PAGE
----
More than 200 feature films, documentaries and short films from nearly 40 countries made the third Tribeca Film Festival in New York as adventurous and diverse as the host city.
Actor Robert de Niro and several business partners launched the Tribeca Film Festival in the aftermath of the September 11, 2001 terrorist attacks. Their aim was to bring the area surrounding Ground Zero, the former site of the World Trade Center, back to life. Now in its third year, the festival has blossomed into a major international event, offering something for everyone - from political documentaries and screen dramas to panel discussions, a family festival, a street fair, even outdoor films at a theater by the Hudson River.
The ideal festival is a big tent open to all, says Peter Scarlet, the festival's executive director.
"We have films made by people up the street, people at the other side of the world," he said. "We also have films made by filmmakers in their 90s and filmmakers in their teens and that's because this is such an international city. People come here from all over the world. It is the crossroads for cinema, as it is the crossroads for the world and has been for hundreds of years."
This year, during the first nine days of May, audiences had a chance to see a vast range of films, with an emphasis on Middle Eastern filmmakers. According to Mr. Scarlet, the festival is making a special effort to introduce Middle Eastern films to Americans.
"I think, in part because of 9/11, I always felt it important to bring films here from the Middle East," he added. "We had the first two films from Afghanistan ever shown in the competitive festival last year. This year we have three programs from Iraq, including the first two documentaries shot in Iraq since the fall of Saddam."
Iranian-American filmmaker Yassamin Maleknasr praised the festival's attempts to broaden people's understanding of the world. She brought along a documentary shot in Afghanistan, in which she tried to show the country through different lenses.
"When you say Afghanistan, people only think of one thing - the Taleban, the Kalashnikov, the burka and the desert," she said. "I passed these images, because I wanted to say, "Look, there is something more."
Yassamin Maleknasr says other countries and nationalities are often seen only through the stereotypes created by the media. Ms. Maleknasr says that because she was educated in the United States, young people in Iran often ask her, "What is America like?" She says they think it is only MTV, Hollywood, red carpets and celebrities, as they have seen in the movies and television.
"They don't know you work 14 hours a day to make a living," she added. "So, I think we just have images and I think media needs now to play a much more important role than before and documentaries can be a great help in this, to show the real image about ourselves, to show a different image. I think there is a great human thing in Americans and in Iranians and in Europeans. We all have hearts. We all have mind. We fall in love, we cry, and we care for the same things. Maybe we should just wash our eyes and try to see one another."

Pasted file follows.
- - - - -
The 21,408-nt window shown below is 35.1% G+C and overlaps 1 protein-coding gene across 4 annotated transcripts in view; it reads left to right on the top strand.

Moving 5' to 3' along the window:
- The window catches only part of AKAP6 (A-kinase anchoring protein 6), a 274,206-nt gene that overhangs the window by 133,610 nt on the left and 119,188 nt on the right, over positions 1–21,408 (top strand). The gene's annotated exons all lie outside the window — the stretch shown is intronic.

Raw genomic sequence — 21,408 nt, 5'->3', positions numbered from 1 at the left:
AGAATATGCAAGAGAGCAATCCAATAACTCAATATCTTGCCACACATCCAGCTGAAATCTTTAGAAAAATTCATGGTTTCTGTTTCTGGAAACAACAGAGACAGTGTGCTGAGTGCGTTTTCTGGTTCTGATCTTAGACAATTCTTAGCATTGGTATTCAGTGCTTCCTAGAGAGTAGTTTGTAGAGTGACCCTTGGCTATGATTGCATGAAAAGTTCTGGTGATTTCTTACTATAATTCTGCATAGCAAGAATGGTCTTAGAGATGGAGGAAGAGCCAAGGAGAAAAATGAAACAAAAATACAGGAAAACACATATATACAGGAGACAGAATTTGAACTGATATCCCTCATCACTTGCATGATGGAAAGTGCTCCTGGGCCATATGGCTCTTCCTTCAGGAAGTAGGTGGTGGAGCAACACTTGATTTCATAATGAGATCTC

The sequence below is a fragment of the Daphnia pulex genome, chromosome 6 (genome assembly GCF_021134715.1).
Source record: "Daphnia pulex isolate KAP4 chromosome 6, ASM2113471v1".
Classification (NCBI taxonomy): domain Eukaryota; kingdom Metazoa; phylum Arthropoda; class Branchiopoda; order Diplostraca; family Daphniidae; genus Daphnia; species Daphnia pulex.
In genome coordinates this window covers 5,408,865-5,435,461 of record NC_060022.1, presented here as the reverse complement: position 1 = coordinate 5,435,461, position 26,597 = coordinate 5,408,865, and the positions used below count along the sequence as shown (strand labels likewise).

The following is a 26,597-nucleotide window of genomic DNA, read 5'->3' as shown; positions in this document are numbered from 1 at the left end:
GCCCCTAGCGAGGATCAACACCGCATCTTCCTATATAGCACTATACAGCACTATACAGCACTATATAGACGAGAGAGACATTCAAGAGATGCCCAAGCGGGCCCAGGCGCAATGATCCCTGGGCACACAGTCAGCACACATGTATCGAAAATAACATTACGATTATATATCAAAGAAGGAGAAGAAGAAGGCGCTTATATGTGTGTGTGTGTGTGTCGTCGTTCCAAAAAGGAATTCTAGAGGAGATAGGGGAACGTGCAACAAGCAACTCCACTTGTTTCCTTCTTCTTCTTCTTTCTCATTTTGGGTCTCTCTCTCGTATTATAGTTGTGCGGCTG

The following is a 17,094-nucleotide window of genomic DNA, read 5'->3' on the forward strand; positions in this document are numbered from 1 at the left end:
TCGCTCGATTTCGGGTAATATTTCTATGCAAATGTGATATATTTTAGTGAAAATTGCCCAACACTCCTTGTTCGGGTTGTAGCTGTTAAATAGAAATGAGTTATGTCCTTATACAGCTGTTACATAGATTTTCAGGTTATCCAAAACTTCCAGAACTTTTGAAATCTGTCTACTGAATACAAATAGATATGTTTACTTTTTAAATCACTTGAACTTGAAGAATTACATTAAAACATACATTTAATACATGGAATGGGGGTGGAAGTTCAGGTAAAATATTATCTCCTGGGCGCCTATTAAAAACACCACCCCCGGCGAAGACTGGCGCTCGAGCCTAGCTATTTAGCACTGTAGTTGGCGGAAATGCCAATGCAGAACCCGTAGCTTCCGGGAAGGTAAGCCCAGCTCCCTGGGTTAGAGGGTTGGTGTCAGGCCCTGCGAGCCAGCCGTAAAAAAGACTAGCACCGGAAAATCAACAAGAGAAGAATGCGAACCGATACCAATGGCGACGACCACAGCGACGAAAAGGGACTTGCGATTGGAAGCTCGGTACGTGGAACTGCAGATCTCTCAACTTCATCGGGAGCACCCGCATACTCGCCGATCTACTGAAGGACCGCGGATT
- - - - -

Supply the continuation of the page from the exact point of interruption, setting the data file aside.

One of the most powerful films at this year's festival, the winner for the best documentary, was the Israeli-Dutch co-production Arna's Children. The Israeli director, Juliano Mer Khamis, tells a very personal story. In his youth he spent several years working with a children's theater group set up by his mother, Arna, as part of an alternative education system in the occupied West Bank. Two years ago, after his mother died, he returned to find out what happened to the boys.
"Unfortunately, I discovered that one of them became a suicide bomber," he said. "One of them was leading a resistance group against the Israeli army and was killed. One was killed during the filming, on camera. Three of them are buried under the ruins. We haven't found them until today. The last boys died during the shooting of the film. The last one of the group died three months ago, just a few minutes before the first screening of the film."
The Israeli director was truly surprised by the reaction of the New York audience. Mer Khamis feared a negative response because the film deals with terrorism and was shown just steps from Ground Zero. However, he got the opposite, three full houses and heated but informed debates.
"I am touring with the film around the world," he said. "This is the biggest surprise. I thought, I come to New York and the movie is going to be shown to three or five people and I am going to have some good times in New York. But, hey, if there is something during this tour that surprised me and encouraged me and empowered me, it was the last screening in New York."
According to The New York Times, in just three years the Tribeca Film Festival has become one the fastest growing cultural institutions in New York and will most likely be a major player in the new downtown cultural center planned at Ground Zero.
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